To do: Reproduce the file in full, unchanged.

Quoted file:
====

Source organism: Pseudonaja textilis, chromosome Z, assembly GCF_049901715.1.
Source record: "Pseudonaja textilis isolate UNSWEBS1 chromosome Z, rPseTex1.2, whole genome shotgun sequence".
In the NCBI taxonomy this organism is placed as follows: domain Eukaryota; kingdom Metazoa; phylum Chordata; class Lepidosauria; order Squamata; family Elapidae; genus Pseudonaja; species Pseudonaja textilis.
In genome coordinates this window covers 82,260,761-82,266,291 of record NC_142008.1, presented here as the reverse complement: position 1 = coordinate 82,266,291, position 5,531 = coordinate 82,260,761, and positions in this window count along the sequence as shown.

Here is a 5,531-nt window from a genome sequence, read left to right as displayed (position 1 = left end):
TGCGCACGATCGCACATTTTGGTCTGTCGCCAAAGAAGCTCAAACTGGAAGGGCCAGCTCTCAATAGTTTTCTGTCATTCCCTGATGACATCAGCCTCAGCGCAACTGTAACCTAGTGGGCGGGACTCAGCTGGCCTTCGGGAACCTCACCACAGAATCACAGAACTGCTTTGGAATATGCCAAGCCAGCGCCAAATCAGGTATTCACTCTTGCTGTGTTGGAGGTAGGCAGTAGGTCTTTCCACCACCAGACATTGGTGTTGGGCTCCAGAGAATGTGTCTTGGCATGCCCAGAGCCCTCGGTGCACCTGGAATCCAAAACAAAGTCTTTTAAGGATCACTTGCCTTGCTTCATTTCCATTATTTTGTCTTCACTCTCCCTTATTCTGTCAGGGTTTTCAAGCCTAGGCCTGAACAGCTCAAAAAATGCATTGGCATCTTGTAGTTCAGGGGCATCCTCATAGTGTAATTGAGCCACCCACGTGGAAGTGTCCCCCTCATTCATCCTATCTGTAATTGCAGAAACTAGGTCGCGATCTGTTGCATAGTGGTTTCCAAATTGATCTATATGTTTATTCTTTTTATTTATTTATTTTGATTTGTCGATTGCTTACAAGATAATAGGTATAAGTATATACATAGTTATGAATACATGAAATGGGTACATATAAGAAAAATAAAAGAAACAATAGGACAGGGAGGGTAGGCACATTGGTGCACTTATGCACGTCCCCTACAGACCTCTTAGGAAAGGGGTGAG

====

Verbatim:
Source organism: Pseudonaja textilis, chromosome Z, assembly GCF_049901715.1.
Source record: "Pseudonaja textilis isolate UNSWEBS1 chromosome Z, rPseTex1.2, whole genome shotgun sequence".
In the NCBI taxonomy this organism is placed as follows: domain Eukaryota; kingdom Metazoa; phylum Chordata; class Lepidosauria; order Squamata; family Elapidae; genus Pseudonaja; species Pseudonaja textilis.
In genome coordinates this window covers 82,260,761-82,266,291 of record NC_142008.1, presented here as the reverse complement: position 1 = coordinate 82,266,291, position 5,531 = coordinate 82,260,761, and positions in this window count along the sequence as shown.

Here is a 5,531-nt window from a genome sequence, read left to right as displayed (position 1 = left end):
TGCGCACGATCGCACATTTTGGTCTGTCGCCAAAGAAGCTCAAACTGGAAGGGCCAGCTCTCAATAGTTTTCTGTCATTCCCTGATGACATCAGCCTCAGCGCAACTGTAACCTAGTGGGCGGGACTCAGCTGGCCTTCGGGAACCTCACCACAGAATCACAGAACTGCTTTGGAATATGCCAAGCCAGCGCCAAATCAGGTATTCACTCTTGCTGTGTTGGAGGTAGGCAGTAGGTCTTTCCACCACCAGACATTGGTGTTGGGCTCCAGAGAATGTGTCTTGGCATGCCCAGAGCCCTCGGTGCACCTGGAATCCAAAACAAAGTCTTTTAAGGATCACTTGCCTTGCTTCATTTCCATTATTTTGTCTTCACTCTCCCTTATTCTGTCAGGGTTTTCAAGCCTAGGCCTGAACAGCTCAAAAAATGCATTGGCATCTTGTAGTTCAGGGGCATCCTCATAGTGTAATTGAGCCACCCACGTGGAAGTGTCCCCCTCATTCATCCTATCTGTAATTGCAGAAACTAGGTCGCGATCTGTTGCATAGTGGTTTCCAAATTGATCTATATGTTTATTCTTTTTATTTATTTATTTTGATTTGTCGATTGCTTACAAGATAATAGGTATAAGTATATACATAGTTATGAATACATGAAATGGGTACATATAAGAAAAATAAAAGAAACAATAGGACAGGGAGGGTAGGCACATTGGTGCACTTATGCACGTCCCCTACAGACCTCTTAGGAAAGGGGTGAG